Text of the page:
With weird wild weather warnings whirling (this week I am also supporting the English Department who have been concentrating on alliteration) round the internet and the news media, I decided to pay a visit to a team that ‘play’ indoors.
I discovered that there was to be a fabulous, fiery, ferocious, feisty, fencing fight fastidiously well-organised taking place in the gym. I turned up having completed some thorough research online and I was looking forward to using some of the terms I had picked up. Would the fencers be employing a Horizontal wane-edged sword or maybe a Feather-edged blade? It was only when I turned up at the gym that world-renowned Fencing expert Heather May gently informed me I had been looking at garden fencing terms.
Heather has been running the fencing at Shrewsbury with Sarah Latcham, who is currently ‘on holiday’ having a baby. Heather was captain of her school Fencing team and is not at all competitive, believing that team spirit is the most important skill to be nurtured. “I am not at all competitive,” she told me as she tried to out-psyche her opposite number from Rugby, Rob Parsons.
After the ‘psyching-out’ was over two hours later, it was time for the match to begin. Under the auspices of being a sports journalist, I asked Rob a few searching questions about his team. I also discovered that Rob was born in the same hospital as me – and that he is something of a Brighton fan. At this point it became clear that Rob is a terrifically talented coach and a top man.
I then went to talk to one half of the dynamic duo who coach the Shrewsbury team. Andy Holding and his dad Ken have been involved with Shrewsbury fencing for over 40 years, and there is not much they can’t tell you about past and present fencers. They know every blade.
Andy told me he had put out his top team for the event, as no one was sure how good the Rugby team would be. “I am quite competitive,” Andy told me.
The team are frequently referred to as the Four Musketeers. “It can be a little awkward when we are out in town, as we have to stop for a number of selfies – especially if the TV series is on,” James ‘Athos’ Hinwood told me. James is currently ranked number 11 in the GB (Great Britain not Giles Bell) under-20s age group.
Koby is so inspired by the Alexander Dumas novels that he likes to study them between matches.
“I find that the power of Porthos invigorates me when I fence, and I have become one with the character. Without the novel beside me I think I would feel unprepared and unable to mentally focus on the challenges ahead.” I asked Koby if he identified with the description given of Porthos by the BBC concerning the TV series which is as follows: “Porthos is a great fighter, an intensely loyal friend and a man who lives life to the full.” Koby nodded his head. “When I am fencing I am Porthos,” he declared.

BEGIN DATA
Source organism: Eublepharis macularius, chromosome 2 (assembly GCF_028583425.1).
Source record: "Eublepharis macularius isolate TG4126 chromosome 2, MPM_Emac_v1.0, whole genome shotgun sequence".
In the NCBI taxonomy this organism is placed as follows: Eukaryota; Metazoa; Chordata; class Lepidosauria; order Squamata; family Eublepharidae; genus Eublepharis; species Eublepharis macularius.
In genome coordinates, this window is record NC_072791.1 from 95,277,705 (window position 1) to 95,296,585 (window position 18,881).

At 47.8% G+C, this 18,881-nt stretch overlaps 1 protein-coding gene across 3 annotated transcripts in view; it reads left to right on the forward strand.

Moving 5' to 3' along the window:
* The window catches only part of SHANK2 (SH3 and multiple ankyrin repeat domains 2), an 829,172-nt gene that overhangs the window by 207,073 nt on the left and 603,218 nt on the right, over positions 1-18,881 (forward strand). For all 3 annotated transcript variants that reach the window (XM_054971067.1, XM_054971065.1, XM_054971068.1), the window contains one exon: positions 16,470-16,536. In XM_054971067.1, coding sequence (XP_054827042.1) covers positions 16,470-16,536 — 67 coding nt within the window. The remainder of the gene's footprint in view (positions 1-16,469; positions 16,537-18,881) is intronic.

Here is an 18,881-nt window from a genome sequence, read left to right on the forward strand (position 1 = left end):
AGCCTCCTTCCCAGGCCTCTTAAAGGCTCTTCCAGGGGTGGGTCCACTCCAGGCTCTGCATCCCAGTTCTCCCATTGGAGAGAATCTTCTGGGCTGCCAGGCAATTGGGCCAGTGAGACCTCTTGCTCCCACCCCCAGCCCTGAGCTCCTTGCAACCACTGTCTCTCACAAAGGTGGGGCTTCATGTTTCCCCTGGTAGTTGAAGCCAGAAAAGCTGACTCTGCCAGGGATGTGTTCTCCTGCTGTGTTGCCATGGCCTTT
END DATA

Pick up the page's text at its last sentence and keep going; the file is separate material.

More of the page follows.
Jude Huffer is also keen to become a musketeer, and having just come third in the Under-18 West Midlands competition, he can be proud of what he has achieved.
The Musketeers told me that they see Jude stepping up to take the mantle from them when they leave this year. “We see Jude as a new generation of Musketeer,” they all said as one!
Jake Ludlam is another promising young fencer and he is enjoying the success he has been enjoying. “I am enjoying the success I am enjoying,” he claimed, while Oscar Mitchell is on cloud nine after winning the balloon competition that the club put on. I think it involved popping other people’s balloons. Club captain Suky OuYang told me that she was quite surprised that Oscar won, but that perhaps it had something to do with the ceremonial blessing he gave his balloon.
The girls have also been fencing with style. Suky OuYyang has been fencing since she worked out that it was warmer in the gym than on the river at the start of the Fourth Form. Ken Holding told me he is confident that she will gain a medal at the British Public Schools Championships and he wishes she was British as he thinks she would be a potential medallist at a Commonwealth Games. She is a very stylish and fine handler of a sabre sword. She swiftly slashed School House fencer Andrew Chan to pieces in a training match. “I feel shredded,” said Andrew.
Fern Yan, like Suky, was originally attracted to fencing by the fact that is an indoors sport, and Almaz Razif is another young fencer who has been attracting the attention of her coaches, especially when she finished 6th in the West Midlands Championships. Almaz explained to me that her love of fencing comes from her enjoying a good fight. “I am very competitive, like Mrs May,” she told me. She was quick to inform me that in the recent Pupil Symposium she had requested that there be more swords around the site. “I think that we should be more like Sir Philip Sidney and wear swords around the site. Any disagreements could be sorted out via a quick duel.” Almaz is yet to hear back from the Headmaster about this idea.
Scarlett Gibson is another one to watch. She began fencing when her parents suggested she join a club and is yet to find anything that she prefers.
What was clear from my visit to the fencing fraternity is they are a happy bunch. Ken thinks they are a very talented group and is delighted that he has 32 members to coach. There is a specialist coach for each blade (Foil, Sabre and Epée – you see I know!) and this is a strong Shrewsbury School sport, which is perhaps why we beat Rugby 12-0.
Fencing fast, fiercely, ferociously, fairly and frequently is at Shrewsbury to stay.